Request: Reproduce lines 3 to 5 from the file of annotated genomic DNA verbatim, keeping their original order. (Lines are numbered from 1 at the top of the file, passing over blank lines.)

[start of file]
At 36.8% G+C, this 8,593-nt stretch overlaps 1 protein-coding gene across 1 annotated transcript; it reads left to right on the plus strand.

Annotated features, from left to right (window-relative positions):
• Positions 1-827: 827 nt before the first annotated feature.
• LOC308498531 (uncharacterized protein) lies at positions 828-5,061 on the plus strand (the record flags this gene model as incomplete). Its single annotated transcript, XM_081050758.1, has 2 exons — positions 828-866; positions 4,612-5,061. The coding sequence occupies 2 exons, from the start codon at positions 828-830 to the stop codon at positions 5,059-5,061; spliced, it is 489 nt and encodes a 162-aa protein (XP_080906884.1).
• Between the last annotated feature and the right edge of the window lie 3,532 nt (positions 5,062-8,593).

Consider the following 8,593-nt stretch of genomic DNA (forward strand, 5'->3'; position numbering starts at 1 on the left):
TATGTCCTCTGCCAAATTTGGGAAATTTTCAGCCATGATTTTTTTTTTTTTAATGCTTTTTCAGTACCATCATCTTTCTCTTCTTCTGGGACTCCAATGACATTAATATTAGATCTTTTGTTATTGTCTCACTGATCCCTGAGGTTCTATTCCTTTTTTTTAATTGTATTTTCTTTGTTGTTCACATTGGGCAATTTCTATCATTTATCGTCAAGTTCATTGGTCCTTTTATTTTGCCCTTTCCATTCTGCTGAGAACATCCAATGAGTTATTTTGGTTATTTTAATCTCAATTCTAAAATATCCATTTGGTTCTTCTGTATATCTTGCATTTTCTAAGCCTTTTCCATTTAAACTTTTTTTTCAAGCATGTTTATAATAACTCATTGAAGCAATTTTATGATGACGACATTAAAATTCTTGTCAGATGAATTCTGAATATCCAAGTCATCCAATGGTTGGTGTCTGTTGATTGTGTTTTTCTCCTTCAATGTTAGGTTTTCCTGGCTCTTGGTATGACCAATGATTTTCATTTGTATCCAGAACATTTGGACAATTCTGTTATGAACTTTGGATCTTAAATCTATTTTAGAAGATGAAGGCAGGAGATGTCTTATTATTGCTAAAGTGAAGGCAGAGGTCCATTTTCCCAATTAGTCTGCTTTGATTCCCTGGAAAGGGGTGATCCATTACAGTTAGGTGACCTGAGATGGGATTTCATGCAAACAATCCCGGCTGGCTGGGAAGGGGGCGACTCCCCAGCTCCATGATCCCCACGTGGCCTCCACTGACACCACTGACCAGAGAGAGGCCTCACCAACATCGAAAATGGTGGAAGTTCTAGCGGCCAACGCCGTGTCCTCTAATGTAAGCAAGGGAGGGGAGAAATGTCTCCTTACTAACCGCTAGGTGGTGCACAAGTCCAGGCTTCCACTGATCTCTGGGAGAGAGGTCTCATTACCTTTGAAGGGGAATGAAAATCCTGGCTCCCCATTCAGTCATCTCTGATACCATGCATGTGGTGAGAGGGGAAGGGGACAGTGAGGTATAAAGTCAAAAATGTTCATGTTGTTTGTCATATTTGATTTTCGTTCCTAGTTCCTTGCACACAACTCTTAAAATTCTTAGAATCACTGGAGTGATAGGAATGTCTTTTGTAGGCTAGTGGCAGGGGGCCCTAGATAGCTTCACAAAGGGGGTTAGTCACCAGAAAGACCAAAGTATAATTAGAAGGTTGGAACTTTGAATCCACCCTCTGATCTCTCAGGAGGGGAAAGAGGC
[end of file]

• Positions 1-827: 827 nt before the first annotated feature.
• LOC308498531 (uncharacterized protein) lies at positions 828-5,061 on the plus strand (the record flags this gene model as incomplete). Its single annotated transcript, XM_081050758.1, has 2 exons — positions 828-866; positions 4,612-5,061. The coding sequence occupies 2 exons, from the start codon at positions 828-830 to the stop codon at positions 5,059-5,061; spliced, it is 489 nt and encodes a 162-aa protein (XP_080906884.1).
• Between the last annotated feature and the right edge of the window lie 3,532 nt (positions 5,062-8,593).